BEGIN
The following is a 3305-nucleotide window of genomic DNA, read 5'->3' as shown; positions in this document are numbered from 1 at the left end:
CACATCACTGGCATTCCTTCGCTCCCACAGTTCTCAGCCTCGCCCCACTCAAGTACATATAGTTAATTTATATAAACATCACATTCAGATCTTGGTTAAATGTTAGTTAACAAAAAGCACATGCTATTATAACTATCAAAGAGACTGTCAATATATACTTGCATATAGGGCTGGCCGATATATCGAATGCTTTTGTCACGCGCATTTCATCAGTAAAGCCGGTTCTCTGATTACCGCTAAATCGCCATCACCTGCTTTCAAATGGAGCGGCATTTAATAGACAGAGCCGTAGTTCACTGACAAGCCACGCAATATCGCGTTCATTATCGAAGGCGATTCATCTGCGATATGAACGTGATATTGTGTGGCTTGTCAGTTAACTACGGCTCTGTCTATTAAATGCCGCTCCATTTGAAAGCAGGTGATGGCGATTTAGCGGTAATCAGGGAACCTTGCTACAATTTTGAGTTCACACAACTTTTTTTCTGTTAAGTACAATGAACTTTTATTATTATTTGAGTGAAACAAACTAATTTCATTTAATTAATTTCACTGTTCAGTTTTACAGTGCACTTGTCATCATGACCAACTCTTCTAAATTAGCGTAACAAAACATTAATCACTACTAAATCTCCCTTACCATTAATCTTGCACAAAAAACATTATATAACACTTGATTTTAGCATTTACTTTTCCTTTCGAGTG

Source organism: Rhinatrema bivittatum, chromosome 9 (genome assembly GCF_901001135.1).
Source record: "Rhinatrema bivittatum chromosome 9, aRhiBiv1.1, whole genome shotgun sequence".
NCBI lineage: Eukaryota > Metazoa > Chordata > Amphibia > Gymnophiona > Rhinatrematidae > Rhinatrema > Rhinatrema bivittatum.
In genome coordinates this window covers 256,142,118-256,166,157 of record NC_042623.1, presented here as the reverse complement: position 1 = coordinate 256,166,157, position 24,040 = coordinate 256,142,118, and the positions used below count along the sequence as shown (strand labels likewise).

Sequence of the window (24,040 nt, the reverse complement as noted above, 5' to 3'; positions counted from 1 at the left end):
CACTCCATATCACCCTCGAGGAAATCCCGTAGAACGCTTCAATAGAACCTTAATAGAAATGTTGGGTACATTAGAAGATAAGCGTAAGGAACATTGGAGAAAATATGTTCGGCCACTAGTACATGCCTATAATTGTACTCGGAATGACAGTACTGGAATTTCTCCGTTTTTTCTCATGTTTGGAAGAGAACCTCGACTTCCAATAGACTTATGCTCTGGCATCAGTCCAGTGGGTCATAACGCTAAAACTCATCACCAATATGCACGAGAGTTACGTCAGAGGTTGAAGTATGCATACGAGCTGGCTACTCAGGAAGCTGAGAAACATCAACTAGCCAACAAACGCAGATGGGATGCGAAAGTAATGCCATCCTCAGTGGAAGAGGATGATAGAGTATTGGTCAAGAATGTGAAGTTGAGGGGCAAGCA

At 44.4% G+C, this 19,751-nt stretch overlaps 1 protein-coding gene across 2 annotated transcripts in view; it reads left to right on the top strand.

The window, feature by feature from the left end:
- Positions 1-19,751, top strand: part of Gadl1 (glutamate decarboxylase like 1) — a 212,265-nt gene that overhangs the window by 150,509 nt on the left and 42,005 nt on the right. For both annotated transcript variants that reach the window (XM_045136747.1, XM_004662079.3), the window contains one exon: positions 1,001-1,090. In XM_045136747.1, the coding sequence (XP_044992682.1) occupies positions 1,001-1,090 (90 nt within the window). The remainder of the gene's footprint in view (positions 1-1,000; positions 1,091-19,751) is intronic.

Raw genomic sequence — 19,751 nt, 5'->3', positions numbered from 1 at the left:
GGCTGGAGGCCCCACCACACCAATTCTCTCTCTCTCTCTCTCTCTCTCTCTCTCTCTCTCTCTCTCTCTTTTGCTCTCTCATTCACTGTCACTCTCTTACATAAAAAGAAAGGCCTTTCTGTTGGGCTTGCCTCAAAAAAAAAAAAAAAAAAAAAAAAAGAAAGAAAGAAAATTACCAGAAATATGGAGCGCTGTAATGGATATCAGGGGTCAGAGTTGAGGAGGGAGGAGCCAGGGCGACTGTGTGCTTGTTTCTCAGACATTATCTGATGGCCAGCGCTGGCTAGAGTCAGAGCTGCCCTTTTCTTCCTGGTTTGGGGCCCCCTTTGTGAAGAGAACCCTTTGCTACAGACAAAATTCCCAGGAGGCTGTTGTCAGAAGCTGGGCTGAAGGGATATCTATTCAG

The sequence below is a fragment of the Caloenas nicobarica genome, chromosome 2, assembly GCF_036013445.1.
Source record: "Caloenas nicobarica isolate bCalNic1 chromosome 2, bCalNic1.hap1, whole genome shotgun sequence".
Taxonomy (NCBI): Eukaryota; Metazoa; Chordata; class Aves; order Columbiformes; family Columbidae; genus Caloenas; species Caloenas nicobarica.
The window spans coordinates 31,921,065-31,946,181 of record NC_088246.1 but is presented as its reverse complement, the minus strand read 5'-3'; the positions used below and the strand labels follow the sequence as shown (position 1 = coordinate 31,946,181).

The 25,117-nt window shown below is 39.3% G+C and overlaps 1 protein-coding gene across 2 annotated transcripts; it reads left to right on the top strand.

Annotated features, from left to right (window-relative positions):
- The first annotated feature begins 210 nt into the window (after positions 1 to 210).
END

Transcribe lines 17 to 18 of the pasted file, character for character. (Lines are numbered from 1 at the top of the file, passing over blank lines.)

The window spans coordinates 31,921,065-31,946,181 of record NC_088246.1 but is presented as its reverse complement, the minus strand read 5'-3'; the positions used below and the strand labels follow the sequence as shown (position 1 = coordinate 31,946,181).

The 25,117-nt window shown below is 39.3% G+C and overlaps 1 protein-coding gene across 2 annotated transcripts; it reads left to right on the top strand.